The use of administrative databases has some limitations. Data are not available on women who do not use medical services during pregnancy or who give birth in a setting outside the hospital. However, given the free universal healthcare system in place in Quebec, we expect the effect of these women on our results to be minimal. In addition, data are not available on medications dispensed over-the-counter without a prescription. This was not problematic in the present study because all antidepressants require a written prescription. An unresolved problem is that we do not have data on the number of women who discontinued their antidepressant therapy to initiate herbal treatments for depression, such as St John's Wort.
The prevalence of antidepressant use was calculated on the basis of the drugs dispensed to study subjects and does not reflect the actual intake. However, our study has the advantage over field studies, which usually rely on self-reported drug histories and therefore are prone to recall bias.
In the calculation of optimal dosage, sub-dosage, and overdosage, we used guidelines for treating depression during pregnancy published in 2003. Our cohort spanned a 5-year period, 1998–2002, and thus, we applied 2003 guidelines to earlier years when official recommendations on how to prescribe antidepressants during pregnancy were not available. Despite the limitation of using the 2003 guidelines, we were able to determine how appropriately physicians prescribed antidepressants during pregnancy in the absence of guidelines. In fact, it should be noted that the 2003 guidelines were based on publications that were available in the years prior or during the time period of this study. We found that physicians tended to prescribe suboptimal dosages during pregnancy, which may be related to the fear of potential negative effects on the fetus.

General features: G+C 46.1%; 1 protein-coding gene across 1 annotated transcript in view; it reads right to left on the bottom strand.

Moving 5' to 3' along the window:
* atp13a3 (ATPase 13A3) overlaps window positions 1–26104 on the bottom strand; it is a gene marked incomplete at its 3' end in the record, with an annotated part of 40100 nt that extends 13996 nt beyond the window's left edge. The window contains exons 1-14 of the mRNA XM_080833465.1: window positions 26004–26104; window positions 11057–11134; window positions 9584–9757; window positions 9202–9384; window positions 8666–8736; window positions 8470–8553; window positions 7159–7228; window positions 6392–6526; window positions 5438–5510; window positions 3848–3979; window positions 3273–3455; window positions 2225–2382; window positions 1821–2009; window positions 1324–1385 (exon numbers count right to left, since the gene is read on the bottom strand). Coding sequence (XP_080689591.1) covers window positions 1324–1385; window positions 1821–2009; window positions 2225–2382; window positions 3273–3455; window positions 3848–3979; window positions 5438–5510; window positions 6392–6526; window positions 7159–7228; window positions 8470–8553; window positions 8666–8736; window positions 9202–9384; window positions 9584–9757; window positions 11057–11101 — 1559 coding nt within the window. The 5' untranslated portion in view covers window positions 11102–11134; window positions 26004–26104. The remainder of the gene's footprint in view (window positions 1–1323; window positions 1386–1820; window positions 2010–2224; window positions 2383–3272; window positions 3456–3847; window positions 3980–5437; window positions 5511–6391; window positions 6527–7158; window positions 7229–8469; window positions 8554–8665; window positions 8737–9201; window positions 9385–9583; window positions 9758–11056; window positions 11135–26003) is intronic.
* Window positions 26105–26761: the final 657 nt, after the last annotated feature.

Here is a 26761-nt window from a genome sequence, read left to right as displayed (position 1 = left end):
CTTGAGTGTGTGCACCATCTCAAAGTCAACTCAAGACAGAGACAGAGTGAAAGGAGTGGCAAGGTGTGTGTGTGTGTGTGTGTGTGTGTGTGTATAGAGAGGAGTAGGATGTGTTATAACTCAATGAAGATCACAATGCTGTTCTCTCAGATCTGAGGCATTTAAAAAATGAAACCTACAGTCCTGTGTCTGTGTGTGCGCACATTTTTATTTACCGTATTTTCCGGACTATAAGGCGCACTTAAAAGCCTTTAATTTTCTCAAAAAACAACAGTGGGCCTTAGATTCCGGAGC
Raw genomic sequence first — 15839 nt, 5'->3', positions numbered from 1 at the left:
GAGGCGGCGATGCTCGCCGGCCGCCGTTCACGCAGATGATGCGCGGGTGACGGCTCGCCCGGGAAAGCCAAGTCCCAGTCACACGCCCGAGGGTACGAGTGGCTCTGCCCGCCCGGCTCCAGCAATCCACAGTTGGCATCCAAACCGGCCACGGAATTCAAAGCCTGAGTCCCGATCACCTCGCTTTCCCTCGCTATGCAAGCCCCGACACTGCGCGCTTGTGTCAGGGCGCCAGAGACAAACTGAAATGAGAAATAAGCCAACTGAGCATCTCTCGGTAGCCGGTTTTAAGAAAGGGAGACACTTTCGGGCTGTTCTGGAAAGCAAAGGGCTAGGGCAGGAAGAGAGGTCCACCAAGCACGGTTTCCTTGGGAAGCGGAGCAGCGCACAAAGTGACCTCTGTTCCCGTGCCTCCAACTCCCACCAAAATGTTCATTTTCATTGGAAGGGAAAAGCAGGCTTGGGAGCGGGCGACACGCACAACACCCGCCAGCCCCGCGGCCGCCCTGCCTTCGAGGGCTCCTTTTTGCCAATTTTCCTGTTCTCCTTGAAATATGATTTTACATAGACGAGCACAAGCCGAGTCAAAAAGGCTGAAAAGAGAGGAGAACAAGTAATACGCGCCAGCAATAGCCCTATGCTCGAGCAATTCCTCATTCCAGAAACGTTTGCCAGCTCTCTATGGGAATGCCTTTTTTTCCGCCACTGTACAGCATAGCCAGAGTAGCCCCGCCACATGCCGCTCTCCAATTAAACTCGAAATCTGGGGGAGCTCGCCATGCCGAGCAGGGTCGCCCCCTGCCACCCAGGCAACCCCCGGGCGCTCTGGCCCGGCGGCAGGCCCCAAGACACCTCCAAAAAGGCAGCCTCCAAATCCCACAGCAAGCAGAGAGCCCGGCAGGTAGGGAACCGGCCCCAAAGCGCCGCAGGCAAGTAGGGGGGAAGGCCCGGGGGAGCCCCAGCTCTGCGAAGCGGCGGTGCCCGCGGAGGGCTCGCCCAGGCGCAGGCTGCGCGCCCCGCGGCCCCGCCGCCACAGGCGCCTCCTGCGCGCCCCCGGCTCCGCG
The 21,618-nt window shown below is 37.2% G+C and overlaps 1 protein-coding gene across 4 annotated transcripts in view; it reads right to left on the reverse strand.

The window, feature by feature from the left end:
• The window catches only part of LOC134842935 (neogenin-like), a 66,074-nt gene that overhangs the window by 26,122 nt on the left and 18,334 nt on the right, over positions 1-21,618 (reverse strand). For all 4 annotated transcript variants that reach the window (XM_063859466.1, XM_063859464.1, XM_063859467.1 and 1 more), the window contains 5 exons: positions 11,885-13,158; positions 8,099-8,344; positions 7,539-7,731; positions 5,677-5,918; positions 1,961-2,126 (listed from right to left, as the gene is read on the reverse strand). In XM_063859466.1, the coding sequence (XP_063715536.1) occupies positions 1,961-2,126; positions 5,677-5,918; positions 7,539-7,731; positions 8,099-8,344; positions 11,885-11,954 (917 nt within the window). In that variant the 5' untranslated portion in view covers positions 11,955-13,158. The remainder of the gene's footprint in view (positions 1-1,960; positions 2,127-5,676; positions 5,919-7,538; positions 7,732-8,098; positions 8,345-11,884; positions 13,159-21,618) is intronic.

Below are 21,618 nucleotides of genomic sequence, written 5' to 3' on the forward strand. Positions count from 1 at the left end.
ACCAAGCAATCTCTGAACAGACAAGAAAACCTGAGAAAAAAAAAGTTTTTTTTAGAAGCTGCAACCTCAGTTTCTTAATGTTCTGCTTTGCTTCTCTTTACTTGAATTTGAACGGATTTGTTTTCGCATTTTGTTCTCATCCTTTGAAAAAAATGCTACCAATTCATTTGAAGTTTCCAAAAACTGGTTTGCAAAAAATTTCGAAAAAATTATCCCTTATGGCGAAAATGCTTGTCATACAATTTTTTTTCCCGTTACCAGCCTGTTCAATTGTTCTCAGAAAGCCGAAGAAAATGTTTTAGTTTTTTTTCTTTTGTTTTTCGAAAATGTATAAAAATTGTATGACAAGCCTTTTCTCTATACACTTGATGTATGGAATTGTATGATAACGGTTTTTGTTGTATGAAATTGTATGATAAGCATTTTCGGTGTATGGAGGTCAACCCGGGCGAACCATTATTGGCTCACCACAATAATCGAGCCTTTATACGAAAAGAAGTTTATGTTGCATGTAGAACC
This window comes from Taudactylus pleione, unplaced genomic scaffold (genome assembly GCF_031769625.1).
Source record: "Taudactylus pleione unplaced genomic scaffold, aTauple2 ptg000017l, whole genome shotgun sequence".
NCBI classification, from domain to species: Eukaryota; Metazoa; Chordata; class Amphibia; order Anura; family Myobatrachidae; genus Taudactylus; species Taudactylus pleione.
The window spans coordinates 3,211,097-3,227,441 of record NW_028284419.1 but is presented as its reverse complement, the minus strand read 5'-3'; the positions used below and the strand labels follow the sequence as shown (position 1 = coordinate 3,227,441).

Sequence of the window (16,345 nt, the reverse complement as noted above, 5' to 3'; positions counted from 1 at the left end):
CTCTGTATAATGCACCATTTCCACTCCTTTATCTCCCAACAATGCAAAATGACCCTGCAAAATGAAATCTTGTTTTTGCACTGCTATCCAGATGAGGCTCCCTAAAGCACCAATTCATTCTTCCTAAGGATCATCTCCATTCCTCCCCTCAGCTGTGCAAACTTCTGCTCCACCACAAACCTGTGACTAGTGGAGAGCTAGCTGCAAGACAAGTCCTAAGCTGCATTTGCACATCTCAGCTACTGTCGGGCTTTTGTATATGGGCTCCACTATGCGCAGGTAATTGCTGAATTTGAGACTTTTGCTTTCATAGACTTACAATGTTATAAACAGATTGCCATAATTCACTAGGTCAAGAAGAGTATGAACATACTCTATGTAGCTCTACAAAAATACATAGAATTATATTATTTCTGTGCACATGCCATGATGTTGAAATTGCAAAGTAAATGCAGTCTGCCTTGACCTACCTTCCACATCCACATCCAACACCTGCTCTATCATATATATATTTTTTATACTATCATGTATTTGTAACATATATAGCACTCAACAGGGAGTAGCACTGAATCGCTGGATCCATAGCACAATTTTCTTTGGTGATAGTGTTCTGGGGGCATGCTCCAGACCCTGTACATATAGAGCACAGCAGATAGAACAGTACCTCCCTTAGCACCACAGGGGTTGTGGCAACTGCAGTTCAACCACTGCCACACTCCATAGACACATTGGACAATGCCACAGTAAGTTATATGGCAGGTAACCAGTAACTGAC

The RAMQ database offers information on planned abortions and miscarriages, but it was not always easy to distinguish between them. This may have resulted in misclassification, which could explain the low percentage of miscarriages (4.8%). Finally, drugs dispensed during hospitalisations are not included in the RAMQ database. As such, it could explain why having a hospitalisation decreased the likelihood of using an antidepressant on the first day of gestation.
The RAMQ database provides information on welfare recipients and on adherents of the RAMQ drug plan only and not on individuals who are covered by private drug insurance. As such, socio-economic status may act as an effect modifier. That is, these women may be more likely to use antidepressants than those covered by private insurance programmes. This may limit the generalisation of our study, but we feel that it does not invalidate the results.
The results of this study confirm that either women avoid taking antidepressants during pregnancy or physicians hesitate prescribing them for fear of harming the fetus. Much research has been conducted to determine the negative impact of antidepressants during pregnancy. However, it is important to assess the impact of not treating depressive symptoms and the consequences that may result on the mother and on the newborn. As such, more studies are needed to evaluate the impact of the decreased use of antidepressants during pregnancy.
This study was supported by Les Fonds de Recherche en Santé du Québec (FRSQ), Le Réseau Québécois de Recherche sur l’Usage des Médicaments, and Le Réseau FRSQ for the wellbeing of children. É.R. is the recipient of a PhD bursary from Le Centre de Recherche de L’Hôpital Sainte-Justine. Dr A.B. is the recipient of a career award from the Canadian Institutes of Health Research (CIHR)/Health Research Foundation and is on the endowment research Chair of the Famille Louis-Boivin on ‘Medications, Pregnancy and Lactation’ at the Faculty of Pharmacy of the University of Montreal. L.B. is the recipient of a career award from the CIHR and is on the AstraZeneca endowment research Chair on respiratory health at the Faculty of Pharmacy of the University of Montreal.